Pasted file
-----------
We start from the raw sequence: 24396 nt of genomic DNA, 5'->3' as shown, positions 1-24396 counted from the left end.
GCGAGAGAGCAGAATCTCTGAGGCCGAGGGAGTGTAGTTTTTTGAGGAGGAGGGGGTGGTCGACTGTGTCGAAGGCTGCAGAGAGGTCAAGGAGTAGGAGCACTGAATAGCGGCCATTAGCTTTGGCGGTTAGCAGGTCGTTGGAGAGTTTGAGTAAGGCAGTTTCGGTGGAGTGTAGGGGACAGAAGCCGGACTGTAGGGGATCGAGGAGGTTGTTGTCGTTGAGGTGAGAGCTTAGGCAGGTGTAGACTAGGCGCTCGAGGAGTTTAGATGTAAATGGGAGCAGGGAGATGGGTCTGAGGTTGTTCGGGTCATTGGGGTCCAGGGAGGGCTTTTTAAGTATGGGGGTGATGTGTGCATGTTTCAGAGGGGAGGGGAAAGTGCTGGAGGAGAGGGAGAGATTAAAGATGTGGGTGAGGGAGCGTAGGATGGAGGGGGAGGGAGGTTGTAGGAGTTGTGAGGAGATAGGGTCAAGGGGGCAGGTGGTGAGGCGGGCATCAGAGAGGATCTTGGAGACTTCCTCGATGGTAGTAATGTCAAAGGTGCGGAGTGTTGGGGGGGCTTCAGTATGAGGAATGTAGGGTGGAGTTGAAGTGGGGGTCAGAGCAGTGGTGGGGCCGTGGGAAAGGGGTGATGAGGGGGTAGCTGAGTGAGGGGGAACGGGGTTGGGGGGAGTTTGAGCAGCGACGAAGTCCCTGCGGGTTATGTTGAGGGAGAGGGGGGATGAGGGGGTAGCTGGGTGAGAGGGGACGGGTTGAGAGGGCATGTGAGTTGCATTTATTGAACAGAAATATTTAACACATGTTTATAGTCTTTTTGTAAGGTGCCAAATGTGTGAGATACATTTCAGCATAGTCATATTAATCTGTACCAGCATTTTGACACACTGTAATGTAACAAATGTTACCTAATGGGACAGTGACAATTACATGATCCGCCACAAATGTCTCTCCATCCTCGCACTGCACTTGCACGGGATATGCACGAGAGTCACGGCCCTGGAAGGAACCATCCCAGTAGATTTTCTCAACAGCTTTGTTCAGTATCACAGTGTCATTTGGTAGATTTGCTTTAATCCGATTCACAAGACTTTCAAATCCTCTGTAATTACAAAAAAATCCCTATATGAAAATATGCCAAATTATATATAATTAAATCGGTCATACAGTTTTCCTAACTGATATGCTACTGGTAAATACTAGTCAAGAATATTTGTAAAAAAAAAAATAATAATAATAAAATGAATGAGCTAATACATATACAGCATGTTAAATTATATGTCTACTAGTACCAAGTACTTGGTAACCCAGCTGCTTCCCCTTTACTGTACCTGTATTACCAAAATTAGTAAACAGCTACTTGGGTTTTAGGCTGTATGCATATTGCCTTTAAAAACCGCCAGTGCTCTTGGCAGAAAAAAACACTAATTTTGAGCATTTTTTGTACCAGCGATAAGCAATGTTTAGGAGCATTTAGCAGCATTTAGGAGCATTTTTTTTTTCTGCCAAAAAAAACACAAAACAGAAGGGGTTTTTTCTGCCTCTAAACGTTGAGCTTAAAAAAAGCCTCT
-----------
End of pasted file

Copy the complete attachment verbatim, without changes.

We start from the raw sequence: 24396 nt of genomic DNA, 5'->3' as shown, positions 1-24396 counted from the left end.
GCGAGAGAGCAGAATCTCTGAGGCCGAGGGAGTGTAGTTTTTTGAGGAGGAGGGGGTGGTCGACTGTGTCGAAGGCTGCAGAGAGGTCAAGGAGTAGGAGCACTGAATAGCGGCCATTAGCTTTGGCGGTTAGCAGGTCGTTGGAGAGTTTGAGTAAGGCAGTTTCGGTGGAGTGTAGGGGACAGAAGCCGGACTGTAGGGGATCGAGGAGGTTGTTGTCGTTGAGGTGAGAGCTTAGGCAGGTGTAGACTAGGCGCTCGAGGAGTTTAGATGTAAATGGGAGCAGGGAGATGGGTCTGAGGTTGTTCGGGTCATTGGGGTCCAGGGAGGGCTTTTTAAGTATGGGGGTGATGTGTGCATGTTTCAGAGGGGAGGGGAAAGTGCTGGAGGAGAGGGAGAGATTAAAGATGTGGGTGAGGGAGCGTAGGATGGAGGGGGAGGGAGGTTGTAGGAGTTGTGAGGAGATAGGGTCAAGGGGGCAGGTGGTGAGGCGGGCATCAGAGAGGATCTTGGAGACTTCCTCGATGGTAGTAATGTCAAAGGTGCGGAGTGTTGGGGGGGCTTCAGTATGAGGAATGTAGGGTGGAGTTGAAGTGGGGGTCAGAGCAGTGGTGGGGCCGTGGGAAAGGGGTGATGAGGGGGTAGCTGAGTGAGGGGGAACGGGGTTGGGGGGAGTTTGAGCAGCGACGAAGTCCCTGCGGGTTATGTTGAGGGAGAGGGGGGATGAGGGGGTAGCTGGGTGAGAGGGGACGGGTTGAGAGGGCATGTGAGTTGCATTTATTGAACAGAAATATTTAACACATGTTTATAGTCTTTTTGTAAGGTGCCAAATGTGTGAGATACATTTCAGCATAGTCATATTAATCTGTACCAGCATTTTGACACACTGTAATGTAACAAATGTTACCTAATGGGACAGTGACAATTACATGATCCGCCACAAATGTCTCTCCATCCTCGCACTGCACTTGCACGGGATATGCACGAGAGTCACGGCCCTGGAAGGAACCATCCCAGTAGATTTTCTCAACAGCTTTGTTCAGTATCACAGTGTCATTTGGTAGATTTGCTTTAATCCGATTCACAAGACTTTCAAATCCTCTGTAATTACAAAAAAATCCCTATATGAAAATATGCCAAATTATATATAATTAAATCGGTCATACAGTTTTCCTAACTGATATGCTACTGGTAAATACTAGTCAAGAATATTTGTAAAAAAAAAAATAATAATAATAAAATGAATGAGCTAATACATATACAGCATGTTAAATTATATGTCTACTAGTACCAAGTACTTGGTAACCCAGCTGCTTCCCCTTTACTGTACCTGTATTACCAAAATTAGTAAACAGCTACTTGGGTTTTAGGCTGTATGCATATTGCCTTTAAAAACCGCCAGTGCTCTTGGCAGAAAAAAACACTAATTTTGAGCATTTTTTGTACCAGCGATAAGCAATGTTTAGGAGCATTTAGCAGCATTTAGGAGCATTTTTTTTTTCTGCCAAAAAAAACACAAAACAGAAGGGGTTTTTTCTGCCTCTAAACGTTGAGCTTAAAAAAAGCCTCT